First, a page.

We would expect that all these themes: home, relationship and her “hope and wishes” will be brought to the forefront during this year. And they were. The native wanted to sell her existing house and buy a bigger place, one that was more modern and to her taste; her “hopes and wishes”. She had been living with her partner for just under 2 years and there were problems in the relationship that made her want to live alone again, though she was emotionally torn.

We can see by the state of her Moon that relationship generally would be a challenge for her. Moon in Aries means she has a strong emotional need for freedom;  Mars which rules it, has little dignity and is in the frustrating position of being weak in the cadent 6th house, squaring his dispositor Mercury, (universal significator of communication). He is also opposite Jupiter the natal ruler of her 3rd and 12th houses. Relationships would bring up this frustrated Mars and the difficulty she has in communicating without getting emotional or argumentative. As Mars is in the 6th house the stresses of all this are likely to impact on her health.

Using the yearly profections it is fairly easy to see that she is going to experience a difficult year, as well as a pivotal year, for both the home front and the relationship represent fundamental areas of life.

Her Solar return for the year 2011:

Mary SR

The solar return chart can be thought of as frozen transits for the year. Her solar return for the year 2011 strongly reinforces the themes brought up by the 2011 profections. This is not always the case, but being so tells us what an important and charged year this is for the native.

Lord of the Year, Mars and Moon are opposite on the ascendant and descendant angles. Both are in pretty bad shape essentially; Mars is in sign of its fall and the Moon is in her detriment. The Moon is also conjunct natal Saturn at 11 Capricorn and squaring the SR Saturn at 15 Libra. Bringing a Saturnian theme and further emphasizing the difficult nature to the year. The IC point of the SR chart is conjunct her natal Moon and there we find Uranus.

Because Mars is so powerfully placed on the 7th cusp, we know that the native will have the ability to take the action necessary, as difficult as it might be. Mars is about cutting or severing. Uranus is strongly placed on the IC of this chart indicating a change on the home front, but as it is also transiting the natal Moon, who rules the natal 7th it highlights the relationship sector as well. Uranus is associated with divorce and relationship breakups. In fact she did with great difficulty and emotional stress sell her house, break up her relationship with the partner and move into her new home alone.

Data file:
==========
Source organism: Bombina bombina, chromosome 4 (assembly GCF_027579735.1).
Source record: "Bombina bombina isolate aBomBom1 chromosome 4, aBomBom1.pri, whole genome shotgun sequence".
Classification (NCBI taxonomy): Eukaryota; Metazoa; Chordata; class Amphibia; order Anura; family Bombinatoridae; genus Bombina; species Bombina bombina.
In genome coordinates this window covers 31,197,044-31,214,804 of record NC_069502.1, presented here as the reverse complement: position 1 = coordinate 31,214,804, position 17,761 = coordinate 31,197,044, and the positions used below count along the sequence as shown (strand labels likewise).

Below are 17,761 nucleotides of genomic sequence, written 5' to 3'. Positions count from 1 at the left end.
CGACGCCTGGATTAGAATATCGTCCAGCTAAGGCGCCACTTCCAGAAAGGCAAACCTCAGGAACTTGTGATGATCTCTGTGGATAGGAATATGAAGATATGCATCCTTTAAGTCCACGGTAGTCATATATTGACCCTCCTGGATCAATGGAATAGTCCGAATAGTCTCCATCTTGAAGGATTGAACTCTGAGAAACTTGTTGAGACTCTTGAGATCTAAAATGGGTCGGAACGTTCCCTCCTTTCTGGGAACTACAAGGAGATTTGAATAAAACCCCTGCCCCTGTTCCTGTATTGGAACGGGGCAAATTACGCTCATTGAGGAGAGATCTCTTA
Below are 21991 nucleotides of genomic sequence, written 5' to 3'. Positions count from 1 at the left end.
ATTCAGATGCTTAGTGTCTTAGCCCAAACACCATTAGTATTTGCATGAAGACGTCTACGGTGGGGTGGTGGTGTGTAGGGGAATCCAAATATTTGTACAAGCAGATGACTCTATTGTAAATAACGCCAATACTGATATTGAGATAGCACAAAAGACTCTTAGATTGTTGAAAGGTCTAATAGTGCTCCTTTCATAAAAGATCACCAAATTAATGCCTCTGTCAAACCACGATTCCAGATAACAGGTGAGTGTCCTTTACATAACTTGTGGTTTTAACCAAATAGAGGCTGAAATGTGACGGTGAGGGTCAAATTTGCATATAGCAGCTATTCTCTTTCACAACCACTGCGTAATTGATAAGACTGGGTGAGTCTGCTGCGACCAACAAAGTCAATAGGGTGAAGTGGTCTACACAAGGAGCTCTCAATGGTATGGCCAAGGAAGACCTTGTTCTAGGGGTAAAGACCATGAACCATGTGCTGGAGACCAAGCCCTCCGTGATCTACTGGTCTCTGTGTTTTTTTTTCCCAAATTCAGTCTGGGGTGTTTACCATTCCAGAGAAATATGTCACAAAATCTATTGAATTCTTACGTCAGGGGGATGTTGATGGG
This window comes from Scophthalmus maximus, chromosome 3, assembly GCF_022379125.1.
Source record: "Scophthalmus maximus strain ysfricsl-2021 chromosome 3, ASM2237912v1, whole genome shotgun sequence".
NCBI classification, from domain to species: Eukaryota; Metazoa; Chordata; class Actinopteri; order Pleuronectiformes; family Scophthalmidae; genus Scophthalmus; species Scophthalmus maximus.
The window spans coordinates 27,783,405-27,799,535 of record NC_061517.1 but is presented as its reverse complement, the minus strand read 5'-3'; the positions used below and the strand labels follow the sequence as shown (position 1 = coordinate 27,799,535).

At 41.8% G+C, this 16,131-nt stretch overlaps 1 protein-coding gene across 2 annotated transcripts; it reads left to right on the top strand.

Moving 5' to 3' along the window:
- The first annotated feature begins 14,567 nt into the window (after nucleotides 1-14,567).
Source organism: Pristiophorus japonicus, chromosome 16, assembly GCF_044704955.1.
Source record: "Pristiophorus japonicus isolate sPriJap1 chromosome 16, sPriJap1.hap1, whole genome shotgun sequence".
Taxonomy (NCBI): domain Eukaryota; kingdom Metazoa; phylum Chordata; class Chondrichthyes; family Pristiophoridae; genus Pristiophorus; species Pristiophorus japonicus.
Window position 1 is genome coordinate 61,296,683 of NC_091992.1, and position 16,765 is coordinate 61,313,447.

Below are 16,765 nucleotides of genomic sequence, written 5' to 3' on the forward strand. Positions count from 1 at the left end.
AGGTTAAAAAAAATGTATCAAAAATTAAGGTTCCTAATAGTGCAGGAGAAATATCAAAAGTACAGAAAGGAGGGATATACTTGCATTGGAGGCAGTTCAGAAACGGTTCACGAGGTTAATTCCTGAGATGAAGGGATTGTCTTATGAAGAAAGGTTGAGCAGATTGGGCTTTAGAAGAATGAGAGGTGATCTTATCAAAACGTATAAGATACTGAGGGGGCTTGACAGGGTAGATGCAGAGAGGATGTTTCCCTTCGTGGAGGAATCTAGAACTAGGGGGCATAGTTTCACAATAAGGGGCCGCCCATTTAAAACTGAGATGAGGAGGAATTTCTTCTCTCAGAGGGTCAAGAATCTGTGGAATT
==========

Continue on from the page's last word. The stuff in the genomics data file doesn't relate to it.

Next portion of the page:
One of the problems in the relationship had to do with money. She had worked hard to own her own home and was about to upgrade. Her partner had no assets of his own and she feared that he would be able to claim some of hers if they continued living together. She did not want to risk her fortune on a relationship that had problems (they argued an awful lot), even though she did not really want to break off the relationship totally as she enjoyed the companionship. Lord of the Year Mars in the Solar return chart is on the degree of her part of fortune, symbolically an interesting placement.

The year was immensely stressful for her and she developed a serious problem with her digestion, which weakened her physically as she was unable to eat very much. The South node in the solar return chart is on the 6th cusp and conjunct her natal Mars. As Mars is the Lord of the year, ruler of the profected ascendant, he governs her body and the south node is draining her vital energy.

Pluto is making a transit to her natal ASC which tells of major changes to her life, but the profections really focus us on which areas of the life those change are going to manifest. There is always so much that can be seen in a chart, but having a method with which you can focus on which area will come to the forefront makes it far easier to interpret what is likely to happen in the life.

Published in: on August 11, 2013 at 3:43 pm  Comments (5)